Appreciating Food on Your Travels – with the unlikely help of McDonalds

Eating, while seemingly a simple task, can be pretty confusing when you’re hundreds of miles away from home. This article hopes to illustrate the reasons in which deciding what you’re going to eat for lunch can offer you an amazing insight into a country’s history, diversity and values. And our case study is going to use the unlikely example of McDonalds.

In the movie Pulp Fiction, Vincent memorably describes to Jules his experiences from travelling in Europe. Vincent is fascinated that everything is pretty much the same as home, but just a little bit different. In Paris as he says, due to the metric system a Quarter Pounder with Cheese is instead called a Royale with Cheese.

Fast food thanks to McDonalds is a global phenomenon and no matter your opinions on the company – it makes for an easy avenue to illustrate and access the cultural differences of the world.

McDonalds are a clever global bunch, and while the big golden arches remain consistent across the world – their menu varies to adapt to local customs and tastes. A walk into McDonalds in Japan could find you with a Rice Burger where sesame buns are replaced with formed patties of gluttonous rice. In India you can find beefless menus and a McAloo Tikki. In Germany and France you can order beer along with your McDonalds. As Vincent Vega describes – it’s all the same but slightly different.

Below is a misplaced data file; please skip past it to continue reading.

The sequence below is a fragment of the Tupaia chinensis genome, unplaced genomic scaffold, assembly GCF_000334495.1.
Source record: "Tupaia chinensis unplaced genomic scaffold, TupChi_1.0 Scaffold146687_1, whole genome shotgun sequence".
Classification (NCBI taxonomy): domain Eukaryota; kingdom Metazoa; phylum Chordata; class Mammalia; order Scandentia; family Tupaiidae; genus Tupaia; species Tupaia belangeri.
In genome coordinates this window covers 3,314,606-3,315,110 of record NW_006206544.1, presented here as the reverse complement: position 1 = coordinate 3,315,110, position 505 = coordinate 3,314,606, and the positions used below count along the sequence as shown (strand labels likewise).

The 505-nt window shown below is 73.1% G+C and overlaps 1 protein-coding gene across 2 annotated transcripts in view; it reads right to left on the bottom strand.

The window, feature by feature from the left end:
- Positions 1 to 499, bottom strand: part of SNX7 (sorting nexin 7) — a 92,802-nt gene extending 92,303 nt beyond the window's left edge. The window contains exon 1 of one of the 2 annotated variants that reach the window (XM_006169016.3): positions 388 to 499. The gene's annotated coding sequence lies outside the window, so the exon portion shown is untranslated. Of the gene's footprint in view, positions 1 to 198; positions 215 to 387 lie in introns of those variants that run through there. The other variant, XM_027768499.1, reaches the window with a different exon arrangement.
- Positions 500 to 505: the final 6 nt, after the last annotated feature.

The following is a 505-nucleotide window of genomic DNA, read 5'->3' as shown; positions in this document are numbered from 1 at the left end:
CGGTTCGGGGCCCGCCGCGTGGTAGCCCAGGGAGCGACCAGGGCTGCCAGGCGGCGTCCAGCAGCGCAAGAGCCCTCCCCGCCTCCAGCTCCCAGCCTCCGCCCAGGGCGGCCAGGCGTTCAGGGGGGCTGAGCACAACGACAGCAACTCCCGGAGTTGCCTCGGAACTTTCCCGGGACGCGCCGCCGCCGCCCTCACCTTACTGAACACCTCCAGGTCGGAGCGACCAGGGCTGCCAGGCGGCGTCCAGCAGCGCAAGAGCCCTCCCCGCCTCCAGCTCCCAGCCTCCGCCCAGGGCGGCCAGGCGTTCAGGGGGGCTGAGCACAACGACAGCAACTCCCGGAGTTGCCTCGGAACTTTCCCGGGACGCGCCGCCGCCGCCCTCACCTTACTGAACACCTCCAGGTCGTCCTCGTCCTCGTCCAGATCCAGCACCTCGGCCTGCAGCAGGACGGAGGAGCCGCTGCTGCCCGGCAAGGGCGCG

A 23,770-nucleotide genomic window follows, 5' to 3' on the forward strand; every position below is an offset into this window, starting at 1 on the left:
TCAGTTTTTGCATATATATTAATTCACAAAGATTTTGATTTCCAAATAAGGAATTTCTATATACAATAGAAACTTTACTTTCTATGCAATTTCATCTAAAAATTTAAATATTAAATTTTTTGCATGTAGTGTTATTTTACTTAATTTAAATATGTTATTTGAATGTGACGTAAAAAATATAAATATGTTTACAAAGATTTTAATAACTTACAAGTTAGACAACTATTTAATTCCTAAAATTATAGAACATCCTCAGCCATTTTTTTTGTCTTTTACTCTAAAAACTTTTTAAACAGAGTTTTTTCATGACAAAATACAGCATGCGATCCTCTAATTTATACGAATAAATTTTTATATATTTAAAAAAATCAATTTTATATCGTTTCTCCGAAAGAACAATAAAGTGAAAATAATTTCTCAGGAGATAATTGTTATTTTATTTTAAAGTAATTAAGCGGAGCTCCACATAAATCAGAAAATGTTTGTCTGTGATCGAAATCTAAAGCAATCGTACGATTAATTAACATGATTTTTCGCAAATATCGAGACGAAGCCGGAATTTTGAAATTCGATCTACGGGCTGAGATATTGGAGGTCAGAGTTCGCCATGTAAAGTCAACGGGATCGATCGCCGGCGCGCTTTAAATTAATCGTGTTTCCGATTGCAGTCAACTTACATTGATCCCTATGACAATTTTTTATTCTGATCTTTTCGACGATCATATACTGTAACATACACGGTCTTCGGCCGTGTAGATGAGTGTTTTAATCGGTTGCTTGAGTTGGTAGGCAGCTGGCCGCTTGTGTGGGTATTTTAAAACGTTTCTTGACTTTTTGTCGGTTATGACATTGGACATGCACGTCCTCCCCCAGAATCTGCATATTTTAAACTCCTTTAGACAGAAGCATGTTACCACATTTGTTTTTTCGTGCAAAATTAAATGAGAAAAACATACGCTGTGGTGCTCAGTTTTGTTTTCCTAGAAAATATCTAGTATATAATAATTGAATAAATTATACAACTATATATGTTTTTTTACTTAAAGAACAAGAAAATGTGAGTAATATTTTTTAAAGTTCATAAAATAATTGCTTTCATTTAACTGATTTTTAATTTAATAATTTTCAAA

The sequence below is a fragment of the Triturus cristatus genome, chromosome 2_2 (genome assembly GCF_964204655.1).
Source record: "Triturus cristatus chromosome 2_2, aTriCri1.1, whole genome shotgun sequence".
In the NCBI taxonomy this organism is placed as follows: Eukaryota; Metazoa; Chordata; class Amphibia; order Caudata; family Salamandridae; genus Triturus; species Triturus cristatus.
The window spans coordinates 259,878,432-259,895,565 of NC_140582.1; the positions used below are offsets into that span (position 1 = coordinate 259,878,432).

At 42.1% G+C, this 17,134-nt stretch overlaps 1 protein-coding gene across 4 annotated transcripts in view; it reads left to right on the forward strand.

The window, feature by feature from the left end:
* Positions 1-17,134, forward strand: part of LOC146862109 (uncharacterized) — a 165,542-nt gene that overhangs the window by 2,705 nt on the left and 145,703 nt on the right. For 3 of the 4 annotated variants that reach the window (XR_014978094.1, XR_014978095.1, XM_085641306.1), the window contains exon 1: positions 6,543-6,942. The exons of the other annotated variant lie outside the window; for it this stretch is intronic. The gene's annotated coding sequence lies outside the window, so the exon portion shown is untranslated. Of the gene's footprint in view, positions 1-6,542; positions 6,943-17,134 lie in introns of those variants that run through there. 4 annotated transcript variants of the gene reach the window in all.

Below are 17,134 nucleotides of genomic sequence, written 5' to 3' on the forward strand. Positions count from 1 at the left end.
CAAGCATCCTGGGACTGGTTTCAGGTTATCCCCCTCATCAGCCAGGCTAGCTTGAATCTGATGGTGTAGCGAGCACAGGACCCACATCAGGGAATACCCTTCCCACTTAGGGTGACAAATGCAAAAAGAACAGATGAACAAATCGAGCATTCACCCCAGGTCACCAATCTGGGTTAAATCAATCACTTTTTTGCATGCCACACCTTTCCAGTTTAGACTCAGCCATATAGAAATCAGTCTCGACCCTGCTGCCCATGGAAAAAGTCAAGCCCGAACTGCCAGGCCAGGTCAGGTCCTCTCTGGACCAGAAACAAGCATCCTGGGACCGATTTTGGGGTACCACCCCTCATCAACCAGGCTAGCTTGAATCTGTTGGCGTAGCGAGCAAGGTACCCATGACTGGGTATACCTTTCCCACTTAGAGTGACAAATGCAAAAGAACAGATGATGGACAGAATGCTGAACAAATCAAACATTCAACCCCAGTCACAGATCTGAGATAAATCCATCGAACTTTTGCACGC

Besides the menu variation there are other factors such as pricing. So interesting is this case study that The Economist produces a Big Mac index in a fascinating correlation between the price of a Big Mac and the state of the global economy. Then there are the cases of where McDonalds tried and failed – such as Bolivia. Despite money and global success McDonalds simply didn’t work with the Bolivian way of life, signifying the importance of recognising unique cultural differences.

So the point in its purest and simplest form – is that to appreciate food on your travel is to take those extra couple of minutes before you decide what to eat to notice why you have those choices. One does not fully appreciate the diversity of culture, until they recognise how much culture plays a part in their food choices.

And that is the essence of this blog – an exploration of the world through discovering and analysing local cuisine. You can follow my adventures via this blog and share my experiences of confusion, culture shock and extreme tastiness!

sign saying "dinner tonight"


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